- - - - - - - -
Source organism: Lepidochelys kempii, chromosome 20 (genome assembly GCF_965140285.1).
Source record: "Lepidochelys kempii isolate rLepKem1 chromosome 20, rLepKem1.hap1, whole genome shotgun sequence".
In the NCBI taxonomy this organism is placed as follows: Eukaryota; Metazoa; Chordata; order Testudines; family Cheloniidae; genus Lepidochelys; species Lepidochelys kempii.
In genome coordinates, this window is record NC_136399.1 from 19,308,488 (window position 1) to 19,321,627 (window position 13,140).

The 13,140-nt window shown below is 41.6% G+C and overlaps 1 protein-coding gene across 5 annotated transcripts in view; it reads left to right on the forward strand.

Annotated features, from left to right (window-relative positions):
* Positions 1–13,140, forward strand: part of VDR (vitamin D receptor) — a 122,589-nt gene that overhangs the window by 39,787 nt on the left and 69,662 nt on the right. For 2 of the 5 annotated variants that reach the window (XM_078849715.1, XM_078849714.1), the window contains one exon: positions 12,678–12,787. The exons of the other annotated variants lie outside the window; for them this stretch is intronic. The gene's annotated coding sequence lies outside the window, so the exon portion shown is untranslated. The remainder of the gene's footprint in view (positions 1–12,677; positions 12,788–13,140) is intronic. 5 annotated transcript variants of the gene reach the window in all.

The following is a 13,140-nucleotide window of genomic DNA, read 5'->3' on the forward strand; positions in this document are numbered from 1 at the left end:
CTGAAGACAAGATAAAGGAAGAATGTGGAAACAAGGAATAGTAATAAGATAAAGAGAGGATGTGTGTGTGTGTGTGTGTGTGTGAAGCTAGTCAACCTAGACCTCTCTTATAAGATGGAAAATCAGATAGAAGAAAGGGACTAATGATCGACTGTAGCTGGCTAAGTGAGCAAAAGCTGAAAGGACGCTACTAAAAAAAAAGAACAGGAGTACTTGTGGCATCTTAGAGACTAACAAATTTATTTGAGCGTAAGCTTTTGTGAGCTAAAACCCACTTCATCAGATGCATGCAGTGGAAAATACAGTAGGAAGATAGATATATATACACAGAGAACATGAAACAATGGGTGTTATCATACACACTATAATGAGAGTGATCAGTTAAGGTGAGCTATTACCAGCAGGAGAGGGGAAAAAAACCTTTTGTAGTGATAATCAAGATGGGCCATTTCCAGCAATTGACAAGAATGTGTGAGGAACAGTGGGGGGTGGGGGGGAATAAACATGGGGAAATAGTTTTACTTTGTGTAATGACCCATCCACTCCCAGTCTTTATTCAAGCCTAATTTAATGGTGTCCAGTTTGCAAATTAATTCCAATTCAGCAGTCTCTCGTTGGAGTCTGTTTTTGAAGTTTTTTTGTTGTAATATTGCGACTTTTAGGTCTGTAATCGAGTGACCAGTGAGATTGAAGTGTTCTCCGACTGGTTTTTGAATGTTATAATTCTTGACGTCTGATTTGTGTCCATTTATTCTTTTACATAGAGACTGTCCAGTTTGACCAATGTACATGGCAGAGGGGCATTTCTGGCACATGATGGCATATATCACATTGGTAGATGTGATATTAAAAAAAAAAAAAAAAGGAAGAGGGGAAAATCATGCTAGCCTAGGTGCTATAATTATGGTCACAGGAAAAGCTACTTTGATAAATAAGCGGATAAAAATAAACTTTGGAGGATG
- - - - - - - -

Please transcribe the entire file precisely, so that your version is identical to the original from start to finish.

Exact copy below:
Source organism: Lepidochelys kempii, chromosome 20 (genome assembly GCF_965140285.1).
Source record: "Lepidochelys kempii isolate rLepKem1 chromosome 20, rLepKem1.hap1, whole genome shotgun sequence".
In the NCBI taxonomy this organism is placed as follows: Eukaryota; Metazoa; Chordata; order Testudines; family Cheloniidae; genus Lepidochelys; species Lepidochelys kempii.
In genome coordinates, this window is record NC_136399.1 from 19,308,488 (window position 1) to 19,321,627 (window position 13,140).

The 13,140-nt window shown below is 41.6% G+C and overlaps 1 protein-coding gene across 5 annotated transcripts in view; it reads left to right on the forward strand.

Annotated features, from left to right (window-relative positions):
* Positions 1–13,140, forward strand: part of VDR (vitamin D receptor) — a 122,589-nt gene that overhangs the window by 39,787 nt on the left and 69,662 nt on the right. For 2 of the 5 annotated variants that reach the window (XM_078849715.1, XM_078849714.1), the window contains one exon: positions 12,678–12,787. The exons of the other annotated variants lie outside the window; for them this stretch is intronic. The gene's annotated coding sequence lies outside the window, so the exon portion shown is untranslated. The remainder of the gene's footprint in view (positions 1–12,677; positions 12,788–13,140) is intronic. 5 annotated transcript variants of the gene reach the window in all.

The following is a 13,140-nucleotide window of genomic DNA, read 5'->3' on the forward strand; positions in this document are numbered from 1 at the left end:
CTGAAGACAAGATAAAGGAAGAATGTGGAAACAAGGAATAGTAATAAGATAAAGAGAGGATGTGTGTGTGTGTGTGTGTGTGTGAAGCTAGTCAACCTAGACCTCTCTTATAAGATGGAAAATCAGATAGAAGAAAGGGACTAATGATCGACTGTAGCTGGCTAAGTGAGCAAAAGCTGAAAGGACGCTACTAAAAAAAAAGAACAGGAGTACTTGTGGCATCTTAGAGACTAACAAATTTATTTGAGCGTAAGCTTTTGTGAGCTAAAACCCACTTCATCAGATGCATGCAGTGGAAAATACAGTAGGAAGATAGATATATATACACAGAGAACATGAAACAATGGGTGTTATCATACACACTATAATGAGAGTGATCAGTTAAGGTGAGCTATTACCAGCAGGAGAGGGGAAAAAAACCTTTTGTAGTGATAATCAAGATGGGCCATTTCCAGCAATTGACAAGAATGTGTGAGGAACAGTGGGGGGTGGGGGGGAATAAACATGGGGAAATAGTTTTACTTTGTGTAATGACCCATCCACTCCCAGTCTTTATTCAAGCCTAATTTAATGGTGTCCAGTTTGCAAATTAATTCCAATTCAGCAGTCTCTCGTTGGAGTCTGTTTTTGAAGTTTTTTTGTTGTAATATTGCGACTTTTAGGTCTGTAATCGAGTGACCAGTGAGATTGAAGTGTTCTCCGACTGGTTTTTGAATGTTATAATTCTTGACGTCTGATTTGTGTCCATTTATTCTTTTACATAGAGACTGTCCAGTTTGACCAATGTACATGGCAGAGGGGCATTTCTGGCACATGATGGCATATATCACATTGGTAGATGTGATATTAAAAAAAAAAAAAAAAGGAAGAGGGGAAAATCATGCTAGCCTAGGTGCTATAATTATGGTCACAGGAAAAGCTACTTTGATAAATAAGCGGATAAAAATAAACTTTGGAGGATG